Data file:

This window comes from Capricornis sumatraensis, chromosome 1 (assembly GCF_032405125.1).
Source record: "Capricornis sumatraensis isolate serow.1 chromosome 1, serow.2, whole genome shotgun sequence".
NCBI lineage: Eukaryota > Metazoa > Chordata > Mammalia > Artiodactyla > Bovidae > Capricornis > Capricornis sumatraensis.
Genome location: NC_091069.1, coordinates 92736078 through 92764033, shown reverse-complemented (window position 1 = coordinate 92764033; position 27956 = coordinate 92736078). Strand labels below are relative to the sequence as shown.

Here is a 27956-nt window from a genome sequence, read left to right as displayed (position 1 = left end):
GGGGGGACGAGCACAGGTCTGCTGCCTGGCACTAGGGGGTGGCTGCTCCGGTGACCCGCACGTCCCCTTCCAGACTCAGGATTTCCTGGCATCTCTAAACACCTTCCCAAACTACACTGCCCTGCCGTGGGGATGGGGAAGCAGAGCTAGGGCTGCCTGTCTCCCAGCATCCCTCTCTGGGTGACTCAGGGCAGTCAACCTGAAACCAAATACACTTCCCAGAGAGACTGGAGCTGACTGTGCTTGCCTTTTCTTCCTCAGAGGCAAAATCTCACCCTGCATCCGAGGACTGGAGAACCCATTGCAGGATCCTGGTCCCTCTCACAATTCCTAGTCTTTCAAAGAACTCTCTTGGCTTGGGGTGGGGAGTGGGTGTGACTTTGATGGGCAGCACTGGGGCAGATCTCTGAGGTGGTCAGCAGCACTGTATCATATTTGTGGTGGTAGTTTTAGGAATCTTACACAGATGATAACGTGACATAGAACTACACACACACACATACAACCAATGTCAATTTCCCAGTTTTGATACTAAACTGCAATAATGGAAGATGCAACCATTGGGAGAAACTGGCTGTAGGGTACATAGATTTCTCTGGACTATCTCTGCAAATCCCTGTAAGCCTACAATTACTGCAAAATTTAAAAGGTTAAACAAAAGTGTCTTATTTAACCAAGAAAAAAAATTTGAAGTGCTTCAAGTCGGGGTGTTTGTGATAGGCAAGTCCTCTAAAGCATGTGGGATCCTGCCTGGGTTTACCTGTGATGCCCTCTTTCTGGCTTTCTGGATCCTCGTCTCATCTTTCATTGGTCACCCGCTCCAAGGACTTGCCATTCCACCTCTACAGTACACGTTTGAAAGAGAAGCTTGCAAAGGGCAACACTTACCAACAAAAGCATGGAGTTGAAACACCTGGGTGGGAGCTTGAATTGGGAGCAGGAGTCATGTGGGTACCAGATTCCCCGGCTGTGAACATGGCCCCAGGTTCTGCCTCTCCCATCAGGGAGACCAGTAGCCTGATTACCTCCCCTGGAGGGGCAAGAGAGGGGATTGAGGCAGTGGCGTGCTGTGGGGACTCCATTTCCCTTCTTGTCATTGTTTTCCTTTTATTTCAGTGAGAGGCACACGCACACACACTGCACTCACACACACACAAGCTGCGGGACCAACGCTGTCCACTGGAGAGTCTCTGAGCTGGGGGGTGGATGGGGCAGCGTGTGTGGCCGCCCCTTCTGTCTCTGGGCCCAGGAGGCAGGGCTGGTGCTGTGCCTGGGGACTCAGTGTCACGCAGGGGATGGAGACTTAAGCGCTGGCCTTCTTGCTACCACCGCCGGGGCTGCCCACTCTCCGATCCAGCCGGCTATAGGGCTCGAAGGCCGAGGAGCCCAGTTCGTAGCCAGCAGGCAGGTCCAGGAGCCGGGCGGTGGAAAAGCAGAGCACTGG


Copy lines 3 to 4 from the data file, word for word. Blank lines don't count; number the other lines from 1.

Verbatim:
NCBI lineage: Eukaryota > Metazoa > Chordata > Mammalia > Artiodactyla > Bovidae > Capricornis > Capricornis sumatraensis.
Genome location: NC_091069.1, coordinates 92736078 through 92764033, shown reverse-complemented (window position 1 = coordinate 92764033; position 27956 = coordinate 92736078). Strand labels below are relative to the sequence as shown.